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Kessler-Harris is the author of many influential works, including: In Pursuit of Equity: Women, Men and the Quest for Economic Citizenship in Twentieth Century America (2001); Out to Work: A History of Wage-Earning Women in the United States (1982); A Woman’s Wage: Historical Meanings and Social Consequences (1990); and Women Have Always Worked: A Historical Overview (1981). She is co-editor of Protecting Women: Labor Legislation in Europe, Australia, and the United States, 1880-1920 (1995) and U.S. History as Women’s History (1995). Some of Kessler-Harris’ essays in women’s labor history are collected in Gendering Labor History (2007). Her most recent book is A Difficult Woman: The Challenging Life and Times of Lillian Hellman (2012). She is the co-editor of a forthcoming collection that grew out of an interdisciplinary workshop, “Social Justice After the Welfare State,” exploring the implications of the rise of neoliberalism and declining welfare state for American politics, gender, and race relations. She is the recipient of numerous prizes, including the Joan Kelly, Philip Taft, Herbert Hoover, and Bancroft Prizes. Kessler-Harris has received fellowships from the Guggenheim Foundation, the Rockefeller Foundation, and the National Endowment for the Humanities.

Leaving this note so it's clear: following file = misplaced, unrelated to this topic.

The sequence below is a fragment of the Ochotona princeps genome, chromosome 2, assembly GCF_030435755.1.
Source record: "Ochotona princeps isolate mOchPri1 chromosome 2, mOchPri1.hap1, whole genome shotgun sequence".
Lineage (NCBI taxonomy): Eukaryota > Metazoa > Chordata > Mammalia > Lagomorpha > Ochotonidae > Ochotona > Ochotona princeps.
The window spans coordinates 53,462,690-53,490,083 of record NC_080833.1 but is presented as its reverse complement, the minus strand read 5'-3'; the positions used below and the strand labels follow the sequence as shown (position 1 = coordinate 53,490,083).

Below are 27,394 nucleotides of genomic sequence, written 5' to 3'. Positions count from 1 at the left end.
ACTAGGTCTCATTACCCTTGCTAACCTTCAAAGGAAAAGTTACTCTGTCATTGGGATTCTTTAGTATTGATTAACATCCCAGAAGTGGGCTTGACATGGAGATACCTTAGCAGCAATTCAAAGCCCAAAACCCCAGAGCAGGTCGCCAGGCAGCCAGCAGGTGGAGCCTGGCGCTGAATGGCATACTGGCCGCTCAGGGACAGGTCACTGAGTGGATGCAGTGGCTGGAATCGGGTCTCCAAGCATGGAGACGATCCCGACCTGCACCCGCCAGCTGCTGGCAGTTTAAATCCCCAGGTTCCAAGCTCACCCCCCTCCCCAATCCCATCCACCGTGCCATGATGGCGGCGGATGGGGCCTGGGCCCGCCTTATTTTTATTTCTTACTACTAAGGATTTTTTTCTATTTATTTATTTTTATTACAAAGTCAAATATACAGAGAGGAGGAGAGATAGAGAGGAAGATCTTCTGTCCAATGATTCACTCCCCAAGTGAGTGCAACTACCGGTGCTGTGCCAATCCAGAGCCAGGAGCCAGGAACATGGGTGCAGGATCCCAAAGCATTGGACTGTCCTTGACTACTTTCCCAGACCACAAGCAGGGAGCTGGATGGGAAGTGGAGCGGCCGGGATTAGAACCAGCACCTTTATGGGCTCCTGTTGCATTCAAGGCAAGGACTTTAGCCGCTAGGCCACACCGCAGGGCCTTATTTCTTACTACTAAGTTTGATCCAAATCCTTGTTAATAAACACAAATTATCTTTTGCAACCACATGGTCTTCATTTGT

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SCHEDULE OF EVENTS Thursday, April 28 Jerome Greene Hall, Room 103 4pm

Welcome, History and IRWGS colleagues

4:30-7pm

[U.S.] History as Women’s History: Starting Out Linda Gordon, Linda K. Kerber, Blanche Wiesen Cook, William H. Chafe, Nancy Cott, Deborah Gray White, Temma Kaplan Moderators: Carroll Smith-Rosenberg and Susan Ware

Friday, April 29 Jerome Greene Hall, Room 103 8:30-9am

Breakfast

9 -11am

Organizing the Unorganizable: Gendering Labor History Annelise Orleck, Daniel Katz, Joseph A. McCartin, Sharon Harley, Colleen O’Neill, Lara Vapnek Moderators: Ruth Milkman and Nancy MacLean

11-11:30am

Coffee Break

11:30–1:30pm

The Gendered Imagination: From Women to Gender and Beyond Jennifer Brier, Rachel Van, Sara Dubow, Jessica Adler, Stephen Robertson Moderators: Nancy Hewitt and Jenny Carson

1:30-3pm

Lunch Break

3 – 5pm

In Pursuit of Equity: Social Change through Social Policy Karen Balcom, Beatrix Hoffman, Mary Poole, Suzanne Kahn, Jason Petrulis, Annette Igra Moderators: Elaine Tyler May and Sara Evans

5:15 – 6pm

Alice Kessler-Harris: The Radical Consequences of Incremental Change Moderators: Eric Foner and Carol Sanger

6 – 8pm

Reception, Jerome Green Hall, Jerome Greene Annex